WISCONSIN NEWS ROUNDUP: Weather projected to be bitterly cold for the next week
The calendar says it's supposed to warm up -- but instead, Wisconsin has fallen into the freezer again. It was 11-below zero in Superior at seven o'clock this morning. Wind chill factors were in the minus-single-digits in southern Wisconsin, and in the teens-and-20's below zero in the north. Today's high temperatures are expected to be in the single-digits and teens -- around 20-degrees colder than normal in much of the Badger State. It could stay that way for a while. Under the current state forecast, no place in Wisconsin will see 20-degrees again until next Monday -- and then only in the Madison and Milwaukee regions. Wind-chill advisories are in effect from tonight until late tomorrow morning for virtually all of Wisconsin. By tomorrow morning, the wind-chills are expected to get as low as 30-to-35 below.
Thousands of jobs in northeast Wisconsin could be at risk, after Defense Secretary Chuck Hagel announced a new military budget yesterday. The 2015 package would reduce the numbers of littoral combat ships built in Marinette and Mobile Alabama from 52-to-32. If approved by Congress, the cuts could put a major dent in Marinette Marine's workforce of two-thousand employees within six years, and eliminate jobs at hundreds of the boat-maker's suppliers. Marinette has built two of the Navy warships, and is working on four more. They're designed to operate in shallow waters, with speeds approaching 50-miles-an-hour. Questions have been raised about the boats' capabilities. Hagel said the Navy must determine whether the littoral ships have the firepower to survive against more advanced adversaries. Marinette's congressman, Republican Reid Ribble, said the program's future is far from settled -- and it will have numerous debates on Capitol Hill. The defense package is part of the next federal budget that President Obama will propose to Congress, and it's due to take effect in October. Hagel says his new defense budget is designed to preserve a technological edge over other nations which are modernizing their militaries. Among other things, the active Army would be cut from 522-thousand soldiers to around 450-thousand -- its lowest level since 1940.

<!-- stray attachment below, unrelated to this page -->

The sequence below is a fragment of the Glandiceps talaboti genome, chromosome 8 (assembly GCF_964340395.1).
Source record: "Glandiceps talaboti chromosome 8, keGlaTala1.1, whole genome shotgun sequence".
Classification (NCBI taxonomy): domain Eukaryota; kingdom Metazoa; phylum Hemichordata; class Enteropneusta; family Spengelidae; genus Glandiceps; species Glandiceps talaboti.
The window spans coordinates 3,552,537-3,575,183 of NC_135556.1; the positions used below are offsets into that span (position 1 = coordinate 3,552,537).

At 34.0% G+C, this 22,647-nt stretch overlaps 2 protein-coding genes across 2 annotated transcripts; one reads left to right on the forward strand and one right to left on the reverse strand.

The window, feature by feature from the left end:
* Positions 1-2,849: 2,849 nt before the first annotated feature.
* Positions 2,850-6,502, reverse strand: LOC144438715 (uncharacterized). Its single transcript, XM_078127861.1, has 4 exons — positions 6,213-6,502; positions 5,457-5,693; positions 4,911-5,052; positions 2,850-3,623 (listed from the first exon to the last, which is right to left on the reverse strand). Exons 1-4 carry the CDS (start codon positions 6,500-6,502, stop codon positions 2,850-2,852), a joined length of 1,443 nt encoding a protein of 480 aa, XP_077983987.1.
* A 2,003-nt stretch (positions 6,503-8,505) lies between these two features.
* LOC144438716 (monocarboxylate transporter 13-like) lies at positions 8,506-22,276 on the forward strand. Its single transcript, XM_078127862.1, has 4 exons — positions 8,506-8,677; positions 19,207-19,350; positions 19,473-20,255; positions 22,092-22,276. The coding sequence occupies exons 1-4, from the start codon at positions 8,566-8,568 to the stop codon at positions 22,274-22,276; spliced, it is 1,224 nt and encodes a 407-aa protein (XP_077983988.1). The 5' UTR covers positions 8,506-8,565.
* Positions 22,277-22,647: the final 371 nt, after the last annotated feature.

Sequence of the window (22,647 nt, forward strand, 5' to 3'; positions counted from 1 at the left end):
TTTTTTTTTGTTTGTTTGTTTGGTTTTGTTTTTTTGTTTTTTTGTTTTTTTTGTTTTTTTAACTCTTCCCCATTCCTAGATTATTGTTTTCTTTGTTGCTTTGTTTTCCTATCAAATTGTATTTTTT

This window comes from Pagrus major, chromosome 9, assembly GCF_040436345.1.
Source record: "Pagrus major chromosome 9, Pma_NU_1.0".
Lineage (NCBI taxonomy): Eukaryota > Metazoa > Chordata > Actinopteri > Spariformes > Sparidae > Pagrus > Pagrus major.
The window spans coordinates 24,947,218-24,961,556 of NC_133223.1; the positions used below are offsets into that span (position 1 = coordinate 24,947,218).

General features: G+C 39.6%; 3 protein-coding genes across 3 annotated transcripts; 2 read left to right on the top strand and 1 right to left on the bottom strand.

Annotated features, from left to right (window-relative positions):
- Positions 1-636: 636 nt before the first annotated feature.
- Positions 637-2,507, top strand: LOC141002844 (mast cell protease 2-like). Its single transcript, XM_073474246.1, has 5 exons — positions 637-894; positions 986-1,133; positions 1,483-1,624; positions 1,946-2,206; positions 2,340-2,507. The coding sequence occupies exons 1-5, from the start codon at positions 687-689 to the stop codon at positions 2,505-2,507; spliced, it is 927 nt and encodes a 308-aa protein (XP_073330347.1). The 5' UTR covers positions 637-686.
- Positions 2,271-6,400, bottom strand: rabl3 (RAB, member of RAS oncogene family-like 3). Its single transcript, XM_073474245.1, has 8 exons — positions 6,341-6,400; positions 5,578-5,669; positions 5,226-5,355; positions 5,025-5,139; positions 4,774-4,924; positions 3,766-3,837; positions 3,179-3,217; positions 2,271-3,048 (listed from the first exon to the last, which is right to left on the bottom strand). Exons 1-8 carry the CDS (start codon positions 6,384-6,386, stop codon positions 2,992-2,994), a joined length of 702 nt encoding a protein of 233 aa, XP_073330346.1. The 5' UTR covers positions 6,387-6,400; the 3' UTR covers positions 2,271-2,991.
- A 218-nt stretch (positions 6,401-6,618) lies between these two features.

______________Schools are closed for a second straight day in a west central Wisconsin community hit by a series of broken water mains. W-E-A-U T-V in Eau Claire said another main broke in Thorp during the night -- and schools were again shut down due to the unstable status of the community's water pressure. Residents of Thorp -- in the northwest part of Clark County -- have been under an advisory to boil their water before drinking, cooking, or brushing their teeth with it. Deep frost has caused five water main breaks to occur the past couple days.